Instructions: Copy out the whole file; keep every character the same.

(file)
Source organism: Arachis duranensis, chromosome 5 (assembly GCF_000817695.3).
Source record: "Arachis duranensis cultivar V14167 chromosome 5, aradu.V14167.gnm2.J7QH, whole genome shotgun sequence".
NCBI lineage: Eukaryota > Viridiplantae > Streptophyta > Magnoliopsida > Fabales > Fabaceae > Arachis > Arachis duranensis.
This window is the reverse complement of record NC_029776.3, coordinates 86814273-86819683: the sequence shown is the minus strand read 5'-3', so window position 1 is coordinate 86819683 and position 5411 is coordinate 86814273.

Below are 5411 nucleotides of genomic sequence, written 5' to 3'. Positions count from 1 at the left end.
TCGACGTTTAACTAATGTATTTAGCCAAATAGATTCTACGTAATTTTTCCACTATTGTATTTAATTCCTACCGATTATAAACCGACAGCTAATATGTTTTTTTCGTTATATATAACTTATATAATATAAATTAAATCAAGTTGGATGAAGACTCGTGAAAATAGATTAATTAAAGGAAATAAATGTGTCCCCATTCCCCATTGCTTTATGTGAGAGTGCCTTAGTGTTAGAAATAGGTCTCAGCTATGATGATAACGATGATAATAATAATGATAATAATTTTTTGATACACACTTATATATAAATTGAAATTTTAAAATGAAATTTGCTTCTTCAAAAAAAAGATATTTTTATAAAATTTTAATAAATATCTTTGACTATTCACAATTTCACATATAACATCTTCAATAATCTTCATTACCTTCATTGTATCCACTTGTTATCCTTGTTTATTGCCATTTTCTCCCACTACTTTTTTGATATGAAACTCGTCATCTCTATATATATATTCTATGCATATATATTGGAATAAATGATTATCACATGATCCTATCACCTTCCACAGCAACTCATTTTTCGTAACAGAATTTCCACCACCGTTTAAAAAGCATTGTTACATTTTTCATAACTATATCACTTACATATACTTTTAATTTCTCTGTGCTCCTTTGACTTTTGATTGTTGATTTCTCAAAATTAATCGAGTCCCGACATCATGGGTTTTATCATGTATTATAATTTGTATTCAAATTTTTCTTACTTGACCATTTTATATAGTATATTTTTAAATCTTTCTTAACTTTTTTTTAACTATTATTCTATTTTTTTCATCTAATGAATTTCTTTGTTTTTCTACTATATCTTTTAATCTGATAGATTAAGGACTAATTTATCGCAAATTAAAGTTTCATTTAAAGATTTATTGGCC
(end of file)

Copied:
Source organism: Arachis duranensis, chromosome 5 (assembly GCF_000817695.3).
Source record: "Arachis duranensis cultivar V14167 chromosome 5, aradu.V14167.gnm2.J7QH, whole genome shotgun sequence".
NCBI lineage: Eukaryota > Viridiplantae > Streptophyta > Magnoliopsida > Fabales > Fabaceae > Arachis > Arachis duranensis.
This window is the reverse complement of record NC_029776.3, coordinates 86814273-86819683: the sequence shown is the minus strand read 5'-3', so window position 1 is coordinate 86819683 and position 5411 is coordinate 86814273.

Below are 5411 nucleotides of genomic sequence, written 5' to 3'. Positions count from 1 at the left end.
TCGACGTTTAACTAATGTATTTAGCCAAATAGATTCTACGTAATTTTTCCACTATTGTATTTAATTCCTACCGATTATAAACCGACAGCTAATATGTTTTTTTCGTTATATATAACTTATATAATATAAATTAAATCAAGTTGGATGAAGACTCGTGAAAATAGATTAATTAAAGGAAATAAATGTGTCCCCATTCCCCATTGCTTTATGTGAGAGTGCCTTAGTGTTAGAAATAGGTCTCAGCTATGATGATAACGATGATAATAATAATGATAATAATTTTTTGATACACACTTATATATAAATTGAAATTTTAAAATGAAATTTGCTTCTTCAAAAAAAAGATATTTTTATAAAATTTTAATAAATATCTTTGACTATTCACAATTTCACATATAACATCTTCAATAATCTTCATTACCTTCATTGTATCCACTTGTTATCCTTGTTTATTGCCATTTTCTCCCACTACTTTTTTGATATGAAACTCGTCATCTCTATATATATATTCTATGCATATATATTGGAATAAATGATTATCACATGATCCTATCACCTTCCACAGCAACTCATTTTTCGTAACAGAATTTCCACCACCGTTTAAAAAGCATTGTTACATTTTTCATAACTATATCACTTACATATACTTTTAATTTCTCTGTGCTCCTTTGACTTTTGATTGTTGATTTCTCAAAATTAATCGAGTCCCGACATCATGGGTTTTATCATGTATTATAATTTGTATTCAAATTTTTCTTACTTGACCATTTTATATAGTATATTTTTAAATCTTTCTTAACTTTTTTTTAACTATTATTCTATTTTTTTCATCTAATGAATTTCTTTGTTTTTCTACTATATCTTTTAATCTGATAGATTAAGGACTAATTTATCGCAAATTAAAGTTTCATTTAAAGATTTATTGGCC